Friday, April 1, 2011

Gold Lopes Sideways In Uncertain Trading, Tumbles On Payroll Report

After yesterday afternoon's fall, gold stayed in a $1,430-35 range for the entire overnight session. The usual trouble spots still ticked over, providing some support to the metal, but nothing captured the imagination of bulls or would-be bulls - not even WTI crude marching up to $107/bbl. Instead, the metal hugged the bottom of the range yesterday night and the top of the range this morning. As of 8:03, the spot price was $1,434.50 for a small gain of $2.70 on the day. The Kitco Gold Index attributed +$4.60 to predominant buying and -$1.90 to a strengthening greenback. As will be seen below, though, that listlessness changed abruptly after the 8:30 release of the nonfarm payrolls report.

The U.S. Dollar Index built on its earlier gains yesterday afternoon, but its climb was uneven and not that extensive. Descending to a little below 76.0 yesterday evening, it managed to briefly get up above 76.15 but instead got stuck in a range between that level and 76.05. As of 8:11, it was still moving sideways at 76.13.

A Bloomberg report said gold may climb as geopolitical troubles continue to stimulate demand for it as an alternative investment.
Gold is supported “on the back of expectations that the military intervention in Libya will prove to be a prolonged affair, coupled with the renewed concerns over the sovereign debt problems in Europe,” Marc Elliott, an analyst at Fairfax IS in London, said in a report.
Although Gadaffi's forces have gained the upper hand, the Coalition welcomed the defection of former Libyan Foriegn Minister Moussa Koussa. He hasn't been granted asylum in the U.K. The article also notes that sales of U.S. gold Eagles fell 21 percent to 73,500 ounces in March; that's the lowest level since December.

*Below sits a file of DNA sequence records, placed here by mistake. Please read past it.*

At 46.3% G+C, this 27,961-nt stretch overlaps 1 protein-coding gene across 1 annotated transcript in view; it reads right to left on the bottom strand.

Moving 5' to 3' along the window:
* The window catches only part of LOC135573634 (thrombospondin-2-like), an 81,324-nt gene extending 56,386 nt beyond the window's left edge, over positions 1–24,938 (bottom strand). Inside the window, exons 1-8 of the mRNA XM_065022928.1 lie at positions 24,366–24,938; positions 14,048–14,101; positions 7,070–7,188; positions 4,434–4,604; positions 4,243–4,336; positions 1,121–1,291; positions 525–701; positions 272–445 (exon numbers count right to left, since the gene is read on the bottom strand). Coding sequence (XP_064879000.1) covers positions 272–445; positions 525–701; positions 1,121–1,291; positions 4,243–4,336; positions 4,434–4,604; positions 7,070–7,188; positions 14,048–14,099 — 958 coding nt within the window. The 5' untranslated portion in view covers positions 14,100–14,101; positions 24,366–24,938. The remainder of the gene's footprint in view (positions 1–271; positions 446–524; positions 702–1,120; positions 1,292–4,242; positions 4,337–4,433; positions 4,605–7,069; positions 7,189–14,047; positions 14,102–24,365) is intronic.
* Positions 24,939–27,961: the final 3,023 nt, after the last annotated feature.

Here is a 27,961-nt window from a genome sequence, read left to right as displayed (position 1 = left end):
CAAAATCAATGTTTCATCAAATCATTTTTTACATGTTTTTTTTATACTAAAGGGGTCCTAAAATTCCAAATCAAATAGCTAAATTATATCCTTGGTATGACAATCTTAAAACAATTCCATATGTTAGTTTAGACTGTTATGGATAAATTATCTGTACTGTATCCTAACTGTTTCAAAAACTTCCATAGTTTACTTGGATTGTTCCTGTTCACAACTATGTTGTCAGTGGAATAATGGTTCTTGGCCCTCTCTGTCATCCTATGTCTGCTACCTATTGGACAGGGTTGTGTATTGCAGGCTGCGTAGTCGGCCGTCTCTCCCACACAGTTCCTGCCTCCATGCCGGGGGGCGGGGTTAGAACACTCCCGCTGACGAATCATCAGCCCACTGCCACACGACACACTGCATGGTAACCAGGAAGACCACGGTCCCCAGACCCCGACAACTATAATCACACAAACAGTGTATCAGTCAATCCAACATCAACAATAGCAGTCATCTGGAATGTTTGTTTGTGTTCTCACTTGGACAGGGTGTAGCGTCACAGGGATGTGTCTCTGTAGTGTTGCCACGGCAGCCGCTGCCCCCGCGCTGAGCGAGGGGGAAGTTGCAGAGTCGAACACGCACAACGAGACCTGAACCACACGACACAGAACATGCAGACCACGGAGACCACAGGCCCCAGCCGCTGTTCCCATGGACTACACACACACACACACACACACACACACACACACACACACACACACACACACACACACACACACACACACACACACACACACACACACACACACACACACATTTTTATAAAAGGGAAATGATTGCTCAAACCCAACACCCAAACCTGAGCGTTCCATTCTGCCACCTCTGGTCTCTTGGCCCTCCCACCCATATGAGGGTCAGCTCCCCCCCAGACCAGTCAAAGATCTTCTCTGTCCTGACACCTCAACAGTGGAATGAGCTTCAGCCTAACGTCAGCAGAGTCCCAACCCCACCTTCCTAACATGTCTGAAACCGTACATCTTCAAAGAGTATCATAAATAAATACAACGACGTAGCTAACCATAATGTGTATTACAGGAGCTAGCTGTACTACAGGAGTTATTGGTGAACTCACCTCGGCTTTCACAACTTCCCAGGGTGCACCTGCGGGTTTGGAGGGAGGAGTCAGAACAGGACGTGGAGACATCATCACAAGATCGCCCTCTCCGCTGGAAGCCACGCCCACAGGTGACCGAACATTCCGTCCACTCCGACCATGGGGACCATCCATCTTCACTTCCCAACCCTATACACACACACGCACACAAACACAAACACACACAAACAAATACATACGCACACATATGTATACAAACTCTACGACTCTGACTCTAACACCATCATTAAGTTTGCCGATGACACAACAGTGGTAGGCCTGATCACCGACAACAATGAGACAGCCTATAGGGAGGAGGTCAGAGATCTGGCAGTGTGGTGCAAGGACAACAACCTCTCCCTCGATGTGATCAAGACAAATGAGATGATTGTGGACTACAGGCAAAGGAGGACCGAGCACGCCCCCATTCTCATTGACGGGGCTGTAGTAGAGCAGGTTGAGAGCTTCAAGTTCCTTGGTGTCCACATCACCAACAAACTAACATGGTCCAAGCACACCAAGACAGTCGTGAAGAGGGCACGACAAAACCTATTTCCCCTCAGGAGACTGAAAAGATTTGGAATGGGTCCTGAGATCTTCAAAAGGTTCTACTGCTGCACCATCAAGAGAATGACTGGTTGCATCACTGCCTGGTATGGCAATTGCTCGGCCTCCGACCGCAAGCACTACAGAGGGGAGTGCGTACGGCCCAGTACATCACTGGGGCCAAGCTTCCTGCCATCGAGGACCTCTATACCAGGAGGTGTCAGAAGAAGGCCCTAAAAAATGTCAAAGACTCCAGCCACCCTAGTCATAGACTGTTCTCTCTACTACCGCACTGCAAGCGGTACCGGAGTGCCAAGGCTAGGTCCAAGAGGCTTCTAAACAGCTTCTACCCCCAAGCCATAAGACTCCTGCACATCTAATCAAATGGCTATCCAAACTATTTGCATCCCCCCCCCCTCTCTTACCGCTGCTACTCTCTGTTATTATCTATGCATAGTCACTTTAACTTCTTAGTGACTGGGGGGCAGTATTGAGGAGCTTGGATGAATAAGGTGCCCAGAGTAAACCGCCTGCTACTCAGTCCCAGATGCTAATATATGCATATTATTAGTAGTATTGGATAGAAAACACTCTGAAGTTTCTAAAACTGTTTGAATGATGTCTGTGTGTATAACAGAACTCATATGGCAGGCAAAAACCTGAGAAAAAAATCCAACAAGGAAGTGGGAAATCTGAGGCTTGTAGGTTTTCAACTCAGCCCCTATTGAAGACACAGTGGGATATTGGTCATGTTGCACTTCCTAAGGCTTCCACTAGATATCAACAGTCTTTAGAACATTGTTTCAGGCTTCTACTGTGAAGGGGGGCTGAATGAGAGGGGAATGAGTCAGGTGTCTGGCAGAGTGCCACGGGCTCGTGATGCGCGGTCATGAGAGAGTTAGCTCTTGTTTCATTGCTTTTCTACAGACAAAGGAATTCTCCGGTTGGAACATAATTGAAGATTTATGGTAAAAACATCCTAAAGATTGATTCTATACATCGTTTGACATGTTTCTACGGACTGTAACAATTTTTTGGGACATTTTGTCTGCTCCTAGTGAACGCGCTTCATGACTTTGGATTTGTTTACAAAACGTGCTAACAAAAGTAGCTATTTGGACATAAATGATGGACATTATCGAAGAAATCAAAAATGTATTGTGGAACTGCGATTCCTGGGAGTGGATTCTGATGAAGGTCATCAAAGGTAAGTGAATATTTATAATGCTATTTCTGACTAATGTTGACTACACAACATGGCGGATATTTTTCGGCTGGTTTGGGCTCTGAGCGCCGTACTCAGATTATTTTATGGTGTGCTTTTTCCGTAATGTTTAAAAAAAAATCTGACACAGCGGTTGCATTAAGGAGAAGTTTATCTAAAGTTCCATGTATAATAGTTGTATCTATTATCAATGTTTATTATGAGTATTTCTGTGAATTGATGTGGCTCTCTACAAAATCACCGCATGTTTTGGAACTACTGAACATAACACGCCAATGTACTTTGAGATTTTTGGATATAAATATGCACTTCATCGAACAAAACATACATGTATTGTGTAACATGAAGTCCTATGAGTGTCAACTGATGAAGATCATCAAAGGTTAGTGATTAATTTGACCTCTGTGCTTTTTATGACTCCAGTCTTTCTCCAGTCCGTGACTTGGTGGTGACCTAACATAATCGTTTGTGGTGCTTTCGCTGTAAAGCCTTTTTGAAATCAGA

An earlier Reuters report said gold eased off last night due to uncertainty about the U.S. payroll-data report - particularly, if the report is optimistic enough to help spur a Fed rate hike.
"I am still positive about gold, but I think it will take time to consolidate. But there's not much going on, especially on the physical side and we are also waiting for the non-farm figure...," said Dick Poon, manager of precious metals at Heraeus in Hong Kong.

"The premiums are also stable at 90 cents to $1," said Poon, referring to premiums for gold bars.
Premiums in Singapore were also steady at 90 cents an ounce. Holdings of the SPDR Gold Shares Trust (GLD) declined by 0.61 tonnes yesterday to 1,211.23 tonnes. The article said declines were in part due to other ETFs, like oil-based ones, sucking money out of GLD.

A Wall Street Journal report said gold snuck upwards this morning ahead of the payroll reports, but intimated it was just fluctuating.
"There aren't a lot of people brave enough to make any big moves right now," said Afshin Nabavi, head of trading and physical sales at precious-metal trading house MKS Finance.
Although gold rose this quarter, making for its longest stretch of quarterly rises since 1979, this quarter's gain was only 0.6%. Had gold fell ten dollars more yesterday afternoon, the streak would have been broken.

The U.S. nonfarms payroll report for March showed a stronger-than-expected gain of 216,000 jobs; expectations were for 192,000. The unemployment rate notched down to 8.8%, but average earnings were flat for the month. So, the bad news from February isn't carrying over to the payrolls report. Reflecting the nervousness over it, gold tumbled at the time of its release. From a regular-trading open at around $1,435, got as low as $1,419.20 in a snap slide that was built on by panic selling. As of 8:45, the spot price was $1,421.90 for a drop of $9.90 on the day. The Kitco Gold Index split the loss into -$2.45 for predominant selling and -$7.45 for greenback strengthening. The U.S. Dollar Index loved the report, running up to 76.45 before running out of breath. As of 8:47, it was at 76.41.

Disappointment and the consequent panic selling suggests gold was held up by recent less-than-cheery data about the U.S. economy. That expectation, as well as my own for continued salubriousness, was confounded with the payrolls report, leading to an abrupt end to gold's earlier directionlessness. Despite the tumble, $1,420 held and there may be somewhat of a relief rally later today. Still, gold is likely to book a loss on the day due to that disappointment. Sad but likely true.

No comments:

Post a Comment